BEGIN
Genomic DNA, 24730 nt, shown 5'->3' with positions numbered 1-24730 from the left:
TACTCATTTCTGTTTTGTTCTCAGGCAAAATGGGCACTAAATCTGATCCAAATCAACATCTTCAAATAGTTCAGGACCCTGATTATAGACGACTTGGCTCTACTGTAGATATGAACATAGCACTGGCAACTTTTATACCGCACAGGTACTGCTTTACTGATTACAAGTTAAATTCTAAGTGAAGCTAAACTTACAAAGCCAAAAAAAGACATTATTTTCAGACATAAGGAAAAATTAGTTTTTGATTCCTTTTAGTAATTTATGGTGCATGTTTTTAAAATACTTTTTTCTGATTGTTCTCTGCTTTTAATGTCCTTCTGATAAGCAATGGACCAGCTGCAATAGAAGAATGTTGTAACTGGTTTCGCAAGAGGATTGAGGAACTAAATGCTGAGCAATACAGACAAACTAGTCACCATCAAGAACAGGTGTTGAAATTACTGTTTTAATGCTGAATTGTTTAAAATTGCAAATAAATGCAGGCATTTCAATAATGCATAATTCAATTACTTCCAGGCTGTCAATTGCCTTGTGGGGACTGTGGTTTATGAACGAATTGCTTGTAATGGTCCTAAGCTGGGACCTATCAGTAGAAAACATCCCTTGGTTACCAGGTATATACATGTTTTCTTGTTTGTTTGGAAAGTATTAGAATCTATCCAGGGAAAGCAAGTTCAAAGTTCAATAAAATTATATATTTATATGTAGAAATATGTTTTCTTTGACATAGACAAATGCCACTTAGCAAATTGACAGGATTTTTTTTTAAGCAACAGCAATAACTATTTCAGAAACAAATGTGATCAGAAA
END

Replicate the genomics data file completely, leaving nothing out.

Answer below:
Genomic DNA, 24730 nt, shown 5'->3' with positions numbered 1-24730 from the left:
TACTCATTTCTGTTTTGTTCTCAGGCAAAATGGGCACTAAATCTGATCCAAATCAACATCTTCAAATAGTTCAGGACCCTGATTATAGACGACTTGGCTCTACTGTAGATATGAACATAGCACTGGCAACTTTTATACCGCACAGGTACTGCTTTACTGATTACAAGTTAAATTCTAAGTGAAGCTAAACTTACAAAGCCAAAAAAAGACATTATTTTCAGACATAAGGAAAAATTAGTTTTTGATTCCTTTTAGTAATTTATGGTGCATGTTTTTAAAATACTTTTTTCTGATTGTTCTCTGCTTTTAATGTCCTTCTGATAAGCAATGGACCAGCTGCAATAGAAGAATGTTGTAACTGGTTTCGCAAGAGGATTGAGGAACTAAATGCTGAGCAATACAGACAAACTAGTCACCATCAAGAACAGGTGTTGAAATTACTGTTTTAATGCTGAATTGTTTAAAATTGCAAATAAATGCAGGCATTTCAATAATGCATAATTCAATTACTTCCAGGCTGTCAATTGCCTTGTGGGGACTGTGGTTTATGAACGAATTGCTTGTAATGGTCCTAAGCTGGGACCTATCAGTAGAAAACATCCCTTGGTTACCAGGTATATACATGTTTTCTTGTTTGTTTGGAAAGTATTAGAATCTATCCAGGGAAAGCAAGTTCAAAGTTCAATAAAATTATATATTTATATGTAGAAATATGTTTTCTTTGACATAGACAAATGCCACTTAGCAAATTGACAGGATTTTTTTTTAAGCAACAGCAATAACTATTTCAGAAACAAATGTGATCAGAAA